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The province of Huelva is home to one of the most important wetlands in Spain: Doñana National Park. This large wetland, which extends eastwards into the province of Seville, holds enormous populations of waterbirds, including ducks, geese, waders, terns, herons and flamingos. There are also many raptors and passerines. It is no surprise that this place attracts countless visitors from abroad, who wish to enjoy the wonders of the southern European birdlife.
However, for the visiting birdwatcher, this province has much more to offer. The Marismas del Odiel, a large estuary in front of Huelva, holds one of the most important colonies of flamingos in Spain and also attracts an array of waterbirds, especially waders and gulls. Along the coast, there are several other estuaries and coastal lagoons, and although they lack the huge numbers of birds present at Doñana, they often several exciting species, such as Ferruginous Duck, Audouin’s and Slender-billed Gulls and Caspian Tern, often allowing close approaches.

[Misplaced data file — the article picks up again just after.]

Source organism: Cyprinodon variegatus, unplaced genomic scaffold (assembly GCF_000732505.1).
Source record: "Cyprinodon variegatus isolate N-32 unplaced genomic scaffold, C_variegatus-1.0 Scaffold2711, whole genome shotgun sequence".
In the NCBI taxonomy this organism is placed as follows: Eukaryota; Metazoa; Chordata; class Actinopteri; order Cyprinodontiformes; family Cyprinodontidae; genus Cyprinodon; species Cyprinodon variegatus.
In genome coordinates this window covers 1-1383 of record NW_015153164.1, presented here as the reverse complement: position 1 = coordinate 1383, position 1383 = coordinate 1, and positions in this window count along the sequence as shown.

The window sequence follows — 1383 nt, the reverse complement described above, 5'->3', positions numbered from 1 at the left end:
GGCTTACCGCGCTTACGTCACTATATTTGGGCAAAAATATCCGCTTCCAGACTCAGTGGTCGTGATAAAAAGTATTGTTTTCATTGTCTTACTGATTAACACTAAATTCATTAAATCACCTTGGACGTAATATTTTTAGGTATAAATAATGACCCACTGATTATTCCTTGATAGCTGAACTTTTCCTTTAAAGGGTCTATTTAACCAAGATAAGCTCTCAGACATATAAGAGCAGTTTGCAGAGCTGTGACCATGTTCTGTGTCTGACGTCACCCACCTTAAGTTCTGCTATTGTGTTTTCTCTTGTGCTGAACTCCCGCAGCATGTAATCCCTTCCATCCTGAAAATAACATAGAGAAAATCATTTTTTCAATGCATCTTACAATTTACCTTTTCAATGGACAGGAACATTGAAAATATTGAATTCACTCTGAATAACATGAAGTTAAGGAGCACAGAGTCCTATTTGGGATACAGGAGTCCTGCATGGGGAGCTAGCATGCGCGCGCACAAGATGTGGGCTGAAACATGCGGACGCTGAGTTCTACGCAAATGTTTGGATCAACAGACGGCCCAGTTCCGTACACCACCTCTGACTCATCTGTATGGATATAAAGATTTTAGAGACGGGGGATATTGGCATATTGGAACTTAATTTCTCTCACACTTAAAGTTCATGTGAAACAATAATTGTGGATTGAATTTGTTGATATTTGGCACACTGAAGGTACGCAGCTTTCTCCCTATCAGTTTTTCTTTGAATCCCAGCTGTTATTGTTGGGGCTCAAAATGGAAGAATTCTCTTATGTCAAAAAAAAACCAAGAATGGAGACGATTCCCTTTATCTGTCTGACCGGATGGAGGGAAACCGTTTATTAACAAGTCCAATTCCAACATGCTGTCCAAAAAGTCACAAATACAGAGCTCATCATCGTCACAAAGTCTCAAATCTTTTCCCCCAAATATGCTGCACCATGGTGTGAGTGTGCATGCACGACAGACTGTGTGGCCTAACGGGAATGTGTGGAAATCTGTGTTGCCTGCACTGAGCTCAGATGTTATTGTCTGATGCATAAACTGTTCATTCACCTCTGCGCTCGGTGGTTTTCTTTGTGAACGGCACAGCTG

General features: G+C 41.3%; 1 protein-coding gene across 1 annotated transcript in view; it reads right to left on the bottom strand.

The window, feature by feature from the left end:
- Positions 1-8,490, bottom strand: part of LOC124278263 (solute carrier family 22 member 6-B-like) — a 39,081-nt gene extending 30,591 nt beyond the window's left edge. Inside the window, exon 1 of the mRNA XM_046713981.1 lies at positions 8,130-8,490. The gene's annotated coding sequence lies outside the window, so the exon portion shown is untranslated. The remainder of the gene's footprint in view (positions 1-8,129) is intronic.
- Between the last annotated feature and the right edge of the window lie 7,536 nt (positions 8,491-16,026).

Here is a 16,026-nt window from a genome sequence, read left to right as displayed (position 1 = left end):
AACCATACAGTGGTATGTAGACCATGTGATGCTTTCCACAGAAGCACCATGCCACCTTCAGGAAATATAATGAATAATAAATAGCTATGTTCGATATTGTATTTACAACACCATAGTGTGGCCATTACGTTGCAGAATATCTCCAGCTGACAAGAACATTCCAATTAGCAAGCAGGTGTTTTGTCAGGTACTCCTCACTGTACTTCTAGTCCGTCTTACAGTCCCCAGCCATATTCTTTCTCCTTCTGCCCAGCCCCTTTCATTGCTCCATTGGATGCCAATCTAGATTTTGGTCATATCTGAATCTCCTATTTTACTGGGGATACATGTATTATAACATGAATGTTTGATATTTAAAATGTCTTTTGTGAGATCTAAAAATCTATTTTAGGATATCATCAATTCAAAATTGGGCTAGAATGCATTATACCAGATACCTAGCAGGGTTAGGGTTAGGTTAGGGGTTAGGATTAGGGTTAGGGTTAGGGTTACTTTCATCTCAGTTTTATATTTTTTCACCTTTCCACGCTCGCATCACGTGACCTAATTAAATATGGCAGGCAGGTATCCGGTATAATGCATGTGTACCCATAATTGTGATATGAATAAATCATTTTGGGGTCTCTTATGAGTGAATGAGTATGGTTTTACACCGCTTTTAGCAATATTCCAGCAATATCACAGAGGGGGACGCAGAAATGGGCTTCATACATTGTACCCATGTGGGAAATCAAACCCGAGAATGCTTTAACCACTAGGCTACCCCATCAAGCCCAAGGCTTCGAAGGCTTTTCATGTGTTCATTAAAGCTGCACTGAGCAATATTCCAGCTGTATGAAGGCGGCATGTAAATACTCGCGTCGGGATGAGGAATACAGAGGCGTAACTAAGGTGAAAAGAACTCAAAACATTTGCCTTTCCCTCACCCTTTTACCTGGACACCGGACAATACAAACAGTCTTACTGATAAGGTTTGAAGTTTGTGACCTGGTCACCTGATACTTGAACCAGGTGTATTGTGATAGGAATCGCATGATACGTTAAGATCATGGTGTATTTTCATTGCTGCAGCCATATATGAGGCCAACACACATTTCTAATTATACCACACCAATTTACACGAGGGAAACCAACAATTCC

Away from the coast, there are also some exciting places. The Campiña de Huelva is a strip of open country which is a great place to look for birds of prey, including Montagu’s Harrier and some smaller steppe birds, such as Calandra Lark. With luck, one can also find the scarce Olivaceous Warbler, which reaches its western limit around here.Further north, around Tharsis and Puebla de Guzmán, one can find some old mines, which are home to the elusive Eagle-owl, along with Blue Rock Thrush and the rare White-rumped Swift.
Finally, in the northern third of the province, there are the hills of Sierra de Huelva. This area holds a large population of Cinereous Vulture, and also many interesting passerines, such as Cirl and Rock Buntings, Iberian Chiffchaff and Rock Sparrow.